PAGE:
When you’re running a business it seems that there are lots of things you need to have knowledge of: sales, marketing, office politics, budgeting, company law, tax regulations, social media, IT… to name but a few!
But whether you are a fledgling one man band or a small business employing twenty people, there are some areas where it is absolutely vital to know what regulations apply to you and to make double sure you’re adhering to them. I have picked 3 areas where ignorance is not bliss and will cost you money (if not finish your business):
1. Know your Health and Safety
It may be seen as the scourge of modern society and the butt of endless jokes but the HSE (Health and Safety Executive) is here for a reason: to make sure people don’t get hurt (or worse) at work. Unbelievably 173 people died from work related accidents last year – you do not want to be one of them or, possibly worse, responsible for one of them.
Even if you are self-employed you still have responsibilities for people affected by your work. Likewise even if you run a low-risk business you still have to make health and safety arrangements. The bottom line is that getting health and safety right will save money, time, stress, lives and your business!
The basic checklist below is a good starting point and there is a wealth of free information to help you on the HSE website:
- Decide who will help with your duties: you might need help, if so make sure you get the right help.
- Write a Health & Safety policy for your business: this is a must if you have more than 5 employees – there is a free template on the HSE website.
- Manage the risks in your business: risk assessments must be written if you have more than 5 employees but they are good practice even if your business is just you.
- Consult your employees: listen and talk to staff to allow them to raise their concerns.
- Provide training and information: clear health & safety information must be provided to staff and training must be provided in how to work safely.
- Provide the right workplace facilities: welfare issues, health issues and safety issues must all be covered.
- First-aid, accidents and ill-health: first-aid box, training, accident book and RIDDOR – are you covered?
- Display the health and safety law poster: if you employ anyone this is a must.
- Get insurance for your business: if you employ anyone you will probably need Employer’s liability insurance.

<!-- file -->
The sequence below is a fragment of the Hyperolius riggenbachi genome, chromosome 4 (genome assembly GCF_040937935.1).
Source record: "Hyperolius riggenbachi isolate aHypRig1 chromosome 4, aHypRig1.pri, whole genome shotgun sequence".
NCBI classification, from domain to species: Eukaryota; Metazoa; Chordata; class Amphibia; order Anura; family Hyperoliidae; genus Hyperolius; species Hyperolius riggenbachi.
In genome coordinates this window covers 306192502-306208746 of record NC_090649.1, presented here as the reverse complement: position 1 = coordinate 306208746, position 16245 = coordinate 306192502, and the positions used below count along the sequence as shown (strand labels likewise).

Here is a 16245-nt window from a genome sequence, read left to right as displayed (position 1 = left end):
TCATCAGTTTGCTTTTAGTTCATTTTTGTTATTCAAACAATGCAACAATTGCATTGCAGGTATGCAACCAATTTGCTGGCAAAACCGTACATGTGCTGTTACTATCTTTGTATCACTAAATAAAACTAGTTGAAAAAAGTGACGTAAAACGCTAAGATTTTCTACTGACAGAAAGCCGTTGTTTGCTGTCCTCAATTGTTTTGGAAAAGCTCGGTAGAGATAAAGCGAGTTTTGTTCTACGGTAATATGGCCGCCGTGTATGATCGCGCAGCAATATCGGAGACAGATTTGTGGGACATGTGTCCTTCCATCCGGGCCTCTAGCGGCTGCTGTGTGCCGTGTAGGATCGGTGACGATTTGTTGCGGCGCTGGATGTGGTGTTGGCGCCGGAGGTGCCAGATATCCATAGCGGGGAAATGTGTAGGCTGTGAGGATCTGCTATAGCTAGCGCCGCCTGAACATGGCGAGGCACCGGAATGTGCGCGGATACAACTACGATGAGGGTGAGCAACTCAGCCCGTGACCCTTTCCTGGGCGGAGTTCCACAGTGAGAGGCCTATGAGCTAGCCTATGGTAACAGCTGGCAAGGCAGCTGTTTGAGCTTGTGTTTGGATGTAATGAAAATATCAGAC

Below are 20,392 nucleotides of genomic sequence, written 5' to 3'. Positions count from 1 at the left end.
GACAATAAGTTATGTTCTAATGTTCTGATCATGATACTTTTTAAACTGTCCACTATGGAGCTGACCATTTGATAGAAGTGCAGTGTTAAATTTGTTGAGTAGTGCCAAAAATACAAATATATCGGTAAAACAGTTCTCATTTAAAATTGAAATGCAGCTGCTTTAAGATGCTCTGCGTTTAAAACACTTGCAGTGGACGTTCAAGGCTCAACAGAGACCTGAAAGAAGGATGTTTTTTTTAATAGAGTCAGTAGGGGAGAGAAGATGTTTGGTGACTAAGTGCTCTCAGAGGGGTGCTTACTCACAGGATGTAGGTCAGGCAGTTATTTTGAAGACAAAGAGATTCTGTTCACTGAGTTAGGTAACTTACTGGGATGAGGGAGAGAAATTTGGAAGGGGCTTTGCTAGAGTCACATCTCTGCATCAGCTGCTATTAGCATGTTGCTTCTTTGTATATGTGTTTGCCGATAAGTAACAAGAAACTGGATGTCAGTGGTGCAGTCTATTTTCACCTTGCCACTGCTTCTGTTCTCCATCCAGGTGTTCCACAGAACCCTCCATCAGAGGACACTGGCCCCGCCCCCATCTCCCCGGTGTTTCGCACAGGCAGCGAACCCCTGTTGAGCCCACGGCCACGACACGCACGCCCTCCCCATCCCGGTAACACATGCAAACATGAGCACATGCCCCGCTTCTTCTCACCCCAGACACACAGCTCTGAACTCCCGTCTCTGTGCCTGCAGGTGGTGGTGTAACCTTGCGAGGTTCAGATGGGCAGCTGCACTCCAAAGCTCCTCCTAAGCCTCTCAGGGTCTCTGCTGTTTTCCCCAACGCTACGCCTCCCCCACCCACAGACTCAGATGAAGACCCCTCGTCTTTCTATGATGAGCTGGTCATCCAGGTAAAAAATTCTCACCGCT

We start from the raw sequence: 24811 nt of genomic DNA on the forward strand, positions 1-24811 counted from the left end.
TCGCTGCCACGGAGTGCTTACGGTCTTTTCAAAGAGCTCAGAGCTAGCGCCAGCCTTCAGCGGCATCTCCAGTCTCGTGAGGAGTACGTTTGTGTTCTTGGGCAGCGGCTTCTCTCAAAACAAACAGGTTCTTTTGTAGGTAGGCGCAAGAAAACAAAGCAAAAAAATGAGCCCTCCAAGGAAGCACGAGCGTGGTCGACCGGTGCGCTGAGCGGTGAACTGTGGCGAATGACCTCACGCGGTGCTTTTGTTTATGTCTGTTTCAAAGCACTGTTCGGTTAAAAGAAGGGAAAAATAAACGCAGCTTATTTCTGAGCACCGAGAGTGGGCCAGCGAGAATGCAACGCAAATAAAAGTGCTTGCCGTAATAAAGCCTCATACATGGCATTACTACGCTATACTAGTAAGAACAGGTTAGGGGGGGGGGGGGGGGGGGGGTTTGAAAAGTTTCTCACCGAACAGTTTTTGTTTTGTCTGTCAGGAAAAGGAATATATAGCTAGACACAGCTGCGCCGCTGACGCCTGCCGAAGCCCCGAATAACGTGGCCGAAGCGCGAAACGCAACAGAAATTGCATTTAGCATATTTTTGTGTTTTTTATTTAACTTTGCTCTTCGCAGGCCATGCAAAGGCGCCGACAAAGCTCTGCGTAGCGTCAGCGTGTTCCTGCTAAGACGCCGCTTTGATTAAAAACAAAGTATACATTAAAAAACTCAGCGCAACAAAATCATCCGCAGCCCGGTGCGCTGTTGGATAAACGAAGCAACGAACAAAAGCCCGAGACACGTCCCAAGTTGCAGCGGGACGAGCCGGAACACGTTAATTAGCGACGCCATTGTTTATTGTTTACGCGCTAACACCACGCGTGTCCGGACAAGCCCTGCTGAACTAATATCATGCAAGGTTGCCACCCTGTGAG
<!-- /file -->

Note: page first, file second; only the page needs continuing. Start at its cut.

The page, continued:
- Keep up to date: keep your risk assessments and policies up to date and make sure you are following current regulations relevant to your industry.
2. Know Your Debt:
Most businesses have cash flow crises at some time or another. This especially applies to new businesses that may have to invest heavily in stock or equipment before obtaining any revenue. One in three businesses fail in their first three years due to poor control of cash flow and financial mismanagement.
What are the basics of good financial management?
- Record keeping: from pen and paper to proper accounting software – have a system that shows you where your business is financially at a glance.
- Have a schedule: have time set aside every week to manage your invoices and make any payments.
- Invoicing: if you send invoices out promptly you’re more likely to get paid promptly, simple!
But what if things were to become more serious? Know what your options are before debt becomes a problem. In the simplest terms this can mean having an overdraft arranged in advance thereby avoiding an unauthorised overdraft charge. It may be as easy as asking a local bookkeeper to cast their eye over your accounts.
Get expert help before it’s too late, there are so many options available: from assistance with debt management to advice on IVA (Individual Voluntary Arrangement), that will help your business avoid failure.
3. Know Your Employment Law:
Employees can be your finest asset, but if you get employment wrong it can go very wrong. From placing an advert for a job vacancy to making someone redundant it is possible to inadvertently fall foul of the law. It is essential that you do it correctly or you could end up at a tribunal or being sued.
If you have your i’s dotted and your t’s crossed from the beginning then hopefully employment of staff will be a positive progression for your business. Employment law changes all the time so in this situation there is no substitute for expert advice. The checklist below is meant as a general guide to help get you started:
- Check the potential employee is eligible to work in the UK;
- Get employer’s liability insurance;
- Check references, qualifications and obtain written record;
- Provide an up-to-date contract of employment (get expert help);
- Provide a formal job description;
- Have policies for (and stick to them!): health and safety; probation; discipline; grievances; redundancy; flexible working; discrimination; annual, parental, maternity, adoption and emergency leave; young people; termination of employment; and harassment and bullying;
- Seek advice from a solicitor or employment law specialist if you need to terminate employment to ensure you do it correctly;
Your business’ financial affairs, the staff you employ and the way you look after them are the cornerstones to a successful business. Get it right, keep on the right side of the law and watch your business grow!